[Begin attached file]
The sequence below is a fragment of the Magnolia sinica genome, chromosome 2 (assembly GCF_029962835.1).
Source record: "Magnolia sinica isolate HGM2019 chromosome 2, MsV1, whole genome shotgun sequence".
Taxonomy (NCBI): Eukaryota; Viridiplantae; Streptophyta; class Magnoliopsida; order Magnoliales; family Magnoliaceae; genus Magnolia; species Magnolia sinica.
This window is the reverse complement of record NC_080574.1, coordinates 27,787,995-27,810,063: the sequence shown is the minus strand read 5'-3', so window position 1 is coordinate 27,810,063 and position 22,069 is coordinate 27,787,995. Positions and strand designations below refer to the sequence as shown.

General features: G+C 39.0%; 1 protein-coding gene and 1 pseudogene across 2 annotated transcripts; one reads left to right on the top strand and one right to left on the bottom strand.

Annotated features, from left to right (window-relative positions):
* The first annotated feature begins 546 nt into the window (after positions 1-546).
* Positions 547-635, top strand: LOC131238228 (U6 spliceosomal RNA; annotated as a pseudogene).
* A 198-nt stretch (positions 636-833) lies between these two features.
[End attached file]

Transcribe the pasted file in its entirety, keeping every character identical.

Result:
The sequence below is a fragment of the Magnolia sinica genome, chromosome 2 (assembly GCF_029962835.1).
Source record: "Magnolia sinica isolate HGM2019 chromosome 2, MsV1, whole genome shotgun sequence".
Taxonomy (NCBI): Eukaryota; Viridiplantae; Streptophyta; class Magnoliopsida; order Magnoliales; family Magnoliaceae; genus Magnolia; species Magnolia sinica.
This window is the reverse complement of record NC_080574.1, coordinates 27,787,995-27,810,063: the sequence shown is the minus strand read 5'-3', so window position 1 is coordinate 27,810,063 and position 22,069 is coordinate 27,787,995. Positions and strand designations below refer to the sequence as shown.

General features: G+C 39.0%; 1 protein-coding gene and 1 pseudogene across 2 annotated transcripts; one reads left to right on the top strand and one right to left on the bottom strand.

Annotated features, from left to right (window-relative positions):
* The first annotated feature begins 546 nt into the window (after positions 1-546).
* Positions 547-635, top strand: LOC131238228 (U6 spliceosomal RNA; annotated as a pseudogene).
* A 198-nt stretch (positions 636-833) lies between these two features.